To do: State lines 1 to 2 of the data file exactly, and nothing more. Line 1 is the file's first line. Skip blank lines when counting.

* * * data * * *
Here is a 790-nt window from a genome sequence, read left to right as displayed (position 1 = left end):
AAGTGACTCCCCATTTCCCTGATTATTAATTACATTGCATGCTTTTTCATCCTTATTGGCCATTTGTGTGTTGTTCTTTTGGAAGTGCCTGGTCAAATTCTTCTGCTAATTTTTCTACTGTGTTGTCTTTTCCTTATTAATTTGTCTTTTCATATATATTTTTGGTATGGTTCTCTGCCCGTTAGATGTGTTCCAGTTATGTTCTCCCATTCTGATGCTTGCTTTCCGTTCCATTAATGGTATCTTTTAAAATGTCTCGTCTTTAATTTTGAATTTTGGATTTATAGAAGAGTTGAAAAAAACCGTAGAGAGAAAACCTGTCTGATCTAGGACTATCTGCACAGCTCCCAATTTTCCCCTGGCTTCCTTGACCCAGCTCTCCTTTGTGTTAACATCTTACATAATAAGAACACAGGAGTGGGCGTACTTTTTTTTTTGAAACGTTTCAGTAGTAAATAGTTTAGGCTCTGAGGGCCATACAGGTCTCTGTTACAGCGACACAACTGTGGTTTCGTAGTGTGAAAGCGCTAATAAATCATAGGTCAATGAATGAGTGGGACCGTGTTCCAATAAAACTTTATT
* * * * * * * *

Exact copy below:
Here is a 790-nt window from a genome sequence, read left to right as displayed (position 1 = left end):
AAGTGACTCCCCATTTCCCTGATTATTAATTACATTGCATGCTTTTTCATCCTTATTGGCCATTTGTGTGTTGTTCTTTTGGAAGTGCCTGGTCAAATTCTTCTGCTAATTTTTCTACTGTGTTGTCTTTTCCTTATTAATTTGTCTTTTCATATATATTTTTGGTATGGTTCTCTGCCCGTTAGATGTGTTCCAGTTATGTTCTCCCATTCTGATGCTTGCTTTCCGTTCCATTAATGGTATCTTTTAAAATGTCTCGTCTTTAATTTTGAATTTTGGATTTATAGAAGAGTTGAAAAAAACCGTAGAGAGAAAACCTGTCTGATCTAGGACTATCTGCACAGCTCCCAATTTTCCCCTGGCTTCCTTGACCCAGCTCTCCTTTGTGTTAACATCTTACATAATAAGAACACAGGAGTGGGCGTACTTTTTTTTTTGAAACGTTTCAGTAGTAAATAGTTTAGGCTCTGAGGGCCATACAGGTCTCTGTTACAGCGACACAACTGTGGTTTCGTAGTGTGAAAGCGCTAATAAATCATAGGTCAATGAATGAGTGGGACCGTGTTCCAATAAAACTTTATT